Recent history has already vindicated the pro-life critics’ worries about PPACA. Last summer, three states began to implement one part of PPACA, the high-risk insurance pools. When Pennsylvania, New Mexico, and Maryland finished crafting their plans, which are entirely funded by the federal government, National Right to Life created a media frenzy by noting that each of these plans included abortion funding. The states did not interpret anything in PPACA as excluding abortion coverage from their plans. Rather, they followed prevailing law by interpreting broadly worded categories of services (like gynecological services) to cover abortion, given that abortion was not explicitly excluded. Sensing the political costs involved in such a measure, the Secretary of Health and Human Services forced the three states to exclude abortion from their plans.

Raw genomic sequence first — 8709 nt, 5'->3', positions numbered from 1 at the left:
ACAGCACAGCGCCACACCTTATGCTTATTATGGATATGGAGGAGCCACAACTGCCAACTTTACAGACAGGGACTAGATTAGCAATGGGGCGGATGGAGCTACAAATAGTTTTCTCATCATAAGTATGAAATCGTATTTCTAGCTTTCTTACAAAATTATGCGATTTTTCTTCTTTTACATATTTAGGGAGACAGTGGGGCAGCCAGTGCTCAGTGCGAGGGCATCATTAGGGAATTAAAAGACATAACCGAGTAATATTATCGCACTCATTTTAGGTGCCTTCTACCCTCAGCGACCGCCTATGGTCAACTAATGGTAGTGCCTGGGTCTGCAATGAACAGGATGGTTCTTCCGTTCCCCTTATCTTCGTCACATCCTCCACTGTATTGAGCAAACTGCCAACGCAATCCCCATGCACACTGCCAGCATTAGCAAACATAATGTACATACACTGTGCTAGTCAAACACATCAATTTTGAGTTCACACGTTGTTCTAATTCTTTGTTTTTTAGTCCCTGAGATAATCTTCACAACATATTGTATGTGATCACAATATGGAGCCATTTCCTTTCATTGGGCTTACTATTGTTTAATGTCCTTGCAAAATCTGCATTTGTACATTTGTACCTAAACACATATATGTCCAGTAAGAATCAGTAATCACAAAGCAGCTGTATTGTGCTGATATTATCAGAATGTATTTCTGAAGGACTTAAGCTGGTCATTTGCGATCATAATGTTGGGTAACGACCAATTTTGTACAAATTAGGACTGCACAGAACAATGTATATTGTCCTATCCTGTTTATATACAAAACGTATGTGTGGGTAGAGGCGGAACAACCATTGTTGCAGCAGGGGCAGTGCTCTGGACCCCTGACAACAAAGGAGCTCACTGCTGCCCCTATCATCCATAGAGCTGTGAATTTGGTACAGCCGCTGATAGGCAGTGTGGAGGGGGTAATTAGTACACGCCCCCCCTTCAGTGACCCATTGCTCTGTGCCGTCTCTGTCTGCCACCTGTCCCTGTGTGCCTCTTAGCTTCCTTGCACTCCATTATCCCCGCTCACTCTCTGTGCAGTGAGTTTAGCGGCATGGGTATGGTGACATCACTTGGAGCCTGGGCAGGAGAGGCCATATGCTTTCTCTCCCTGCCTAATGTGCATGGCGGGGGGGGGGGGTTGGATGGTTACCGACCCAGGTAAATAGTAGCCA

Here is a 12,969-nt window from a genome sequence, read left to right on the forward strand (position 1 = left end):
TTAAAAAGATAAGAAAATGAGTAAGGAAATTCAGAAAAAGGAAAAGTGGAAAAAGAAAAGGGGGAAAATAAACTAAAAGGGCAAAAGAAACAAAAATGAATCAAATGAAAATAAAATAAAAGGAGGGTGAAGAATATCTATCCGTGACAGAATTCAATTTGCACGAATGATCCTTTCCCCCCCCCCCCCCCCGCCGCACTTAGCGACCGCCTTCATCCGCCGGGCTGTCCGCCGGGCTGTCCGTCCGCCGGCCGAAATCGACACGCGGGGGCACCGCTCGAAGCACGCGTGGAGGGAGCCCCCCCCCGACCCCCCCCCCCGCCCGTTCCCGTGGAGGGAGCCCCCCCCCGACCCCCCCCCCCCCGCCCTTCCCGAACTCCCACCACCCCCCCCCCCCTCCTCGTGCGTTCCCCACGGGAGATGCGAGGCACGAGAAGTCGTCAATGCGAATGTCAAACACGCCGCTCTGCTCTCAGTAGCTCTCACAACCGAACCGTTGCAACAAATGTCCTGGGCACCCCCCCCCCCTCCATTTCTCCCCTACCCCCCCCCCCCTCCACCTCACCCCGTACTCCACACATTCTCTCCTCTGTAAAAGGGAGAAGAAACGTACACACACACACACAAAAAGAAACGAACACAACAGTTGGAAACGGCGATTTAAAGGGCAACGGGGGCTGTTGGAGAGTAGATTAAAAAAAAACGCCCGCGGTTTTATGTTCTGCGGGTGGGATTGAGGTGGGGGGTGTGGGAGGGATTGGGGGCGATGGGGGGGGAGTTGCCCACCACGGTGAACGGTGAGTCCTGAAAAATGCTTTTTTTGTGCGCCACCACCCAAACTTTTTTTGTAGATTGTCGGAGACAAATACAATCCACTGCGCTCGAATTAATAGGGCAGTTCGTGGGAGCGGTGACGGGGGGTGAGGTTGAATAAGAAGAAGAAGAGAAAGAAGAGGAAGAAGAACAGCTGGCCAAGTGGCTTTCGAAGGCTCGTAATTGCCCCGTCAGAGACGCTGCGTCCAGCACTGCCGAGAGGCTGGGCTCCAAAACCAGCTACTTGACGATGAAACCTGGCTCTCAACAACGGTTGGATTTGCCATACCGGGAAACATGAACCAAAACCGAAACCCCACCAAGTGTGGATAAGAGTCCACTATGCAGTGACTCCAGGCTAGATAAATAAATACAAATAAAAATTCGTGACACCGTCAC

The only way in which the Secretary of HHS could legally prevent these states from funding abortion in their high-risk plans was through a line in the PPACA that applied specifically and only to the high-risk pools that required the states to meet “any other requirements determined appropriate by the Secretary.” Nothing in the bill itself prevented the high-risk pools from covering abortion with federal funds. (That the HHS Secretary felt the political backlash to PPACA and acted accordingly is little comfort: When the political winds blow in the other direction, the Secretary may well require plans to cover abortion.)